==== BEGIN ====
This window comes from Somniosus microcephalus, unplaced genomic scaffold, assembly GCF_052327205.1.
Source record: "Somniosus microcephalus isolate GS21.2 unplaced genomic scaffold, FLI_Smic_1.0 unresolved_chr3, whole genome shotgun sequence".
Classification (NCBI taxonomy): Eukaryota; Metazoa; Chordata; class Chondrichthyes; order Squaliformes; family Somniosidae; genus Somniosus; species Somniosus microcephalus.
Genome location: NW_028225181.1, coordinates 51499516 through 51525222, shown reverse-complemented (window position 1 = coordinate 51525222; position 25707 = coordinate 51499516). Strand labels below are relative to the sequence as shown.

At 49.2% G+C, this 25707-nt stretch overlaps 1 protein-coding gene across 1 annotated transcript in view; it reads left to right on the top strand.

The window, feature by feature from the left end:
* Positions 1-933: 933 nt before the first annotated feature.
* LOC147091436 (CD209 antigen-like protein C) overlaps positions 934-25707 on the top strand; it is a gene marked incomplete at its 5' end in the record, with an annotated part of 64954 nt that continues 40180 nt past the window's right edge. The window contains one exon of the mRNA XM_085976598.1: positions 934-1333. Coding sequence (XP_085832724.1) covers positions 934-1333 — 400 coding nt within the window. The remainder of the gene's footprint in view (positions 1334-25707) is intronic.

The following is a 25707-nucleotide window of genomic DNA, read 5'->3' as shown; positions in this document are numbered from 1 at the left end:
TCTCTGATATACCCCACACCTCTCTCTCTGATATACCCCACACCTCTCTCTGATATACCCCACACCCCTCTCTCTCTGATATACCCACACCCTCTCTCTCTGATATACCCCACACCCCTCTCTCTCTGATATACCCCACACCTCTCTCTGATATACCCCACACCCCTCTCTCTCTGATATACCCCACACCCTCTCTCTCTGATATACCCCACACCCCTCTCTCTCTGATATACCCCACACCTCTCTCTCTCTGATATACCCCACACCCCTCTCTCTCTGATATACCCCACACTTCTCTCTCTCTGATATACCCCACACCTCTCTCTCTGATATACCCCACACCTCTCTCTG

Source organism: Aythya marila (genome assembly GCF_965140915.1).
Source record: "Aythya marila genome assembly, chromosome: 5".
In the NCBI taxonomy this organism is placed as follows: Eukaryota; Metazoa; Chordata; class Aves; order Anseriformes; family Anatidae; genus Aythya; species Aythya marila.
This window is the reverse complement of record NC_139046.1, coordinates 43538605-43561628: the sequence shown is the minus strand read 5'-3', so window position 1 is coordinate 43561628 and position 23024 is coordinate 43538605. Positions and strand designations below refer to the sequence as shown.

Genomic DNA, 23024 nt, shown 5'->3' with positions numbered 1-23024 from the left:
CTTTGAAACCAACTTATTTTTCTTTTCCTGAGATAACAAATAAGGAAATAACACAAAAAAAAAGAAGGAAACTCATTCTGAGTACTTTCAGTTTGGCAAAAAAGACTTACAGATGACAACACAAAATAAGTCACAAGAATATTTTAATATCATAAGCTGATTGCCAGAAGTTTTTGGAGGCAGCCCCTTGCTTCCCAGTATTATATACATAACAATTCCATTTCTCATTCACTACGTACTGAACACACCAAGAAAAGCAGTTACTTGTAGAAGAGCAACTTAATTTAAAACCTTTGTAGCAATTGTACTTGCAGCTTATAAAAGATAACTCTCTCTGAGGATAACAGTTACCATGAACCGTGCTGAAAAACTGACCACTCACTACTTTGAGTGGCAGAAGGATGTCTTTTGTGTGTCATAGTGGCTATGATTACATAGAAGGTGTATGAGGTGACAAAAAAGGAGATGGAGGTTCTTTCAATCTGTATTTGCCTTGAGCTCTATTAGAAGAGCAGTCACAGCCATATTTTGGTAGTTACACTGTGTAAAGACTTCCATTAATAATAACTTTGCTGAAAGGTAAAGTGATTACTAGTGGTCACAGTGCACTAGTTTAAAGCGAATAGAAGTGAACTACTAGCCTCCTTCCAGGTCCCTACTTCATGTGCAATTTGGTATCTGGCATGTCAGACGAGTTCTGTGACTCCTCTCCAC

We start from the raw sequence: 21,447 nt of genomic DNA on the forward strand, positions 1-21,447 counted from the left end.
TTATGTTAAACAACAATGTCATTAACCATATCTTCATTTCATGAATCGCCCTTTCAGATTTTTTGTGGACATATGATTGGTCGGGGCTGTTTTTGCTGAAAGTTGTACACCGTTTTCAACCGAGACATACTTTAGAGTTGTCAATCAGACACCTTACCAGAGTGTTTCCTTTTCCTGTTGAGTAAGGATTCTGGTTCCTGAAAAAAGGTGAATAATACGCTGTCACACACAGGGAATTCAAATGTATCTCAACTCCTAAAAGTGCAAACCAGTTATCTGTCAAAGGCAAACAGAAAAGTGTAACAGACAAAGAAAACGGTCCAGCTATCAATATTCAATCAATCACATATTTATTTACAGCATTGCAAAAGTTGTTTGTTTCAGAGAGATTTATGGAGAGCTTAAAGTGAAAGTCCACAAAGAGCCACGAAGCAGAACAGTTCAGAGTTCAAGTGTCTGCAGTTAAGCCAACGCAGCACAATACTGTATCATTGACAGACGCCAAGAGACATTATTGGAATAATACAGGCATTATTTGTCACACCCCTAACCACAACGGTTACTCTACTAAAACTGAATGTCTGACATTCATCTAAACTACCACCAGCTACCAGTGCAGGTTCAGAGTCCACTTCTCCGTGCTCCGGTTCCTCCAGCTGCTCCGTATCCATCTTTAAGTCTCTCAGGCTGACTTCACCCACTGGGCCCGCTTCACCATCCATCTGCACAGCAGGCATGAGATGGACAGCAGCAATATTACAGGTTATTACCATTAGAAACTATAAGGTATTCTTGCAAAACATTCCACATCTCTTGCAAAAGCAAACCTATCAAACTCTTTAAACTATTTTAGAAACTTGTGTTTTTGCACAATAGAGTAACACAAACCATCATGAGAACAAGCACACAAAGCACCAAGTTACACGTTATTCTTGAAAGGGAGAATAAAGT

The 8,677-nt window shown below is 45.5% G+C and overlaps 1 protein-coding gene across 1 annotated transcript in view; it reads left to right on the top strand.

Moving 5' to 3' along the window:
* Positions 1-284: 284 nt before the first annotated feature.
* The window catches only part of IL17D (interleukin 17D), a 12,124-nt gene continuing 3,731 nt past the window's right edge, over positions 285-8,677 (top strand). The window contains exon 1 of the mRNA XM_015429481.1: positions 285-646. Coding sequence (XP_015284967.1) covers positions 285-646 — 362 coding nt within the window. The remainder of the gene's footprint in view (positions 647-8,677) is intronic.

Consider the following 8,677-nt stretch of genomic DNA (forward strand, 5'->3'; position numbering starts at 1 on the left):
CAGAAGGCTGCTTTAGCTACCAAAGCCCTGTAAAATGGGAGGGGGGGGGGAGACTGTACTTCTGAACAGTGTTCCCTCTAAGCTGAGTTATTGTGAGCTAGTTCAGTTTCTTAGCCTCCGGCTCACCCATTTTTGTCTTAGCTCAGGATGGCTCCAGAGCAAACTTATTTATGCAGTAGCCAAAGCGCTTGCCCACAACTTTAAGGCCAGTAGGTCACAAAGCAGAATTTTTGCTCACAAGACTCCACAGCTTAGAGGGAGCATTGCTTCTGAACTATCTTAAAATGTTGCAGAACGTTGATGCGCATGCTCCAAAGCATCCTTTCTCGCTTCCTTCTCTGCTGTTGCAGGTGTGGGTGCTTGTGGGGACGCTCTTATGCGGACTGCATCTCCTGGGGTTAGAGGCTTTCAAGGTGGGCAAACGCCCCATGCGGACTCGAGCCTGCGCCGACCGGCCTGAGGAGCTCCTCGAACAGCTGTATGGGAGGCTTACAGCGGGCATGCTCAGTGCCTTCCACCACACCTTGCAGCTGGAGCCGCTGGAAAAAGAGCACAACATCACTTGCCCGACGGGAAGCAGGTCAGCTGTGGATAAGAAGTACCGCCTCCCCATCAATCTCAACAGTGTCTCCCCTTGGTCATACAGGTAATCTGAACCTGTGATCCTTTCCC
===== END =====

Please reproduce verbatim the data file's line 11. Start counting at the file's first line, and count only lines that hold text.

Source organism: Aythya marila (genome assembly GCF_965140915.1).